Escape Velocity reviews
|Review by Marc Chénard "Piano Music On CD" in CODA MAGAZINE, Issue 286, July/August 1999|
A Vancouver-based performer-composer and radio broadcaster, ANDREW CZINK reveals himself as a consummate technician with plenty of chops to burn. His pianisms are unrelenting, intense, but still harmonically based. In six cuts ranging from around 7 minutes to over 12, he makes full use of the keyboard, but keeps his playing over the ivories. His multiple influences from jazz, non-western musics and contemporary classical spill over here and there, but the allusions are oblique and readily washed away in the sweeping sonic undertow. There is much to be impressed with in his accomplished playing, and one comes out of these 56 minutes with ears saturated in music. Intense.
|Review by George "Extreme Reviewing" Zahora, Splendidezine.com, June 1998|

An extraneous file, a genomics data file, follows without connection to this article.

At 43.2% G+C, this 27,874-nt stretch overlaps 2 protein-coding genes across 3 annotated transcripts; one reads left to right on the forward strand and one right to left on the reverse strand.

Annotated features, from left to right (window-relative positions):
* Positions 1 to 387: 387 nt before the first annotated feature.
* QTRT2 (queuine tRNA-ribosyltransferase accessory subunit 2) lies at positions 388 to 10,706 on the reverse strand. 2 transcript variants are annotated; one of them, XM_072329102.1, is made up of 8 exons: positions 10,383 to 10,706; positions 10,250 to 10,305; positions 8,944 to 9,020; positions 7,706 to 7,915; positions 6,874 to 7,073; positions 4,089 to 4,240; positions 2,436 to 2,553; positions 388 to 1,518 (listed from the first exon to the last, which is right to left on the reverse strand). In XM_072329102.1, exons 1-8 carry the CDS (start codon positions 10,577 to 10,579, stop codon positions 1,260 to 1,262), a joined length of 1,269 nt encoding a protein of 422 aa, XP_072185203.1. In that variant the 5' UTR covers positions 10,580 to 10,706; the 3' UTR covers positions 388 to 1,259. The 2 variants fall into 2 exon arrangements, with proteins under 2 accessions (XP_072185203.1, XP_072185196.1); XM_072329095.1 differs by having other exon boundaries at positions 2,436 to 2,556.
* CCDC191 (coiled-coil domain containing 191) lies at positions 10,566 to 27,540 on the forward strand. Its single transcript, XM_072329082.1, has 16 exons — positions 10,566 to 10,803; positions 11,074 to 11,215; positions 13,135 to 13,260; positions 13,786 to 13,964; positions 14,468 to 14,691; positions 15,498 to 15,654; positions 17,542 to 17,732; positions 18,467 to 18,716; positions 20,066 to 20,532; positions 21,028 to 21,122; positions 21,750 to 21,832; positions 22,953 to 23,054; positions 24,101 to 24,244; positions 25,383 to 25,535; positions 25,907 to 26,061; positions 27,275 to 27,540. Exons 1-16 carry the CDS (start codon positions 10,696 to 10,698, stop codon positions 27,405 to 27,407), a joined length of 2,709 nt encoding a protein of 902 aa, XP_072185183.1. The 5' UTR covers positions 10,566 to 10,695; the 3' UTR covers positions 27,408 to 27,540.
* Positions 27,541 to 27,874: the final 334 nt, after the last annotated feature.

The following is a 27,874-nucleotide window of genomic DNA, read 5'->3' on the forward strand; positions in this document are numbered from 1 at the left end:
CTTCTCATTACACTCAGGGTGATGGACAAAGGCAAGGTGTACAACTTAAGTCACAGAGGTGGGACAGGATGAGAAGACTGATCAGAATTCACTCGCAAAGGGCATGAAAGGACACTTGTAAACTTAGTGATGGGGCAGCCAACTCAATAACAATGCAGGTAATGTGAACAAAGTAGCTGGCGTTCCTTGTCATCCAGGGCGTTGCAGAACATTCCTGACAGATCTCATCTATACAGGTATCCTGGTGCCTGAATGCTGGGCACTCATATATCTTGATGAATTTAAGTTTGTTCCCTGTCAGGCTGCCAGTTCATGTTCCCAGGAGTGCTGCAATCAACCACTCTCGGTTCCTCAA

Escape Velocity is repeatedly described as "extreme piano" -- meaning, of course, that it's intended to be listened to while snowboarding or skydiving. Don't panic, that was a joke. Actually, the "extreme" nature of Czink's solo compositions lies in their tendency to teeter on the boundary between conventional piano works and wild improvisation, abandoning traditional melodic structure in favor of tonal and textural explorations. Such is Czink's background, however, that although nothing here sounds like a Windham Hill sampler, he doesn't use the word "improvisation" as an excuse to bank his head on the keyboard, pound the keys with his hands or let household pets wander over them -- bereft of plan or order, discipline remains. This extends to the oscillations/currents/scales of "Strange Attractor, Part 1", the gradual petal-unfolding of "Mind's Rose" and the nervous, jumpy energy of "Paranoid Toetap", which judders cheerily along, bristling with indecision and uncertainty. However, despite the feverish qualities of "Organic Delirium" and the disturbing disharmonies of "Surfaces and Depths", Escape Velocity never becomes unlistenable -- at its most challenging, it retains a sonic civility that makes it as viable for Sunday morning coffee as for an avant garde gallery opening type of event. In a medium where challenging the listener so often results in "ghettoization" of the genre, Czink has achieved an impressive feat.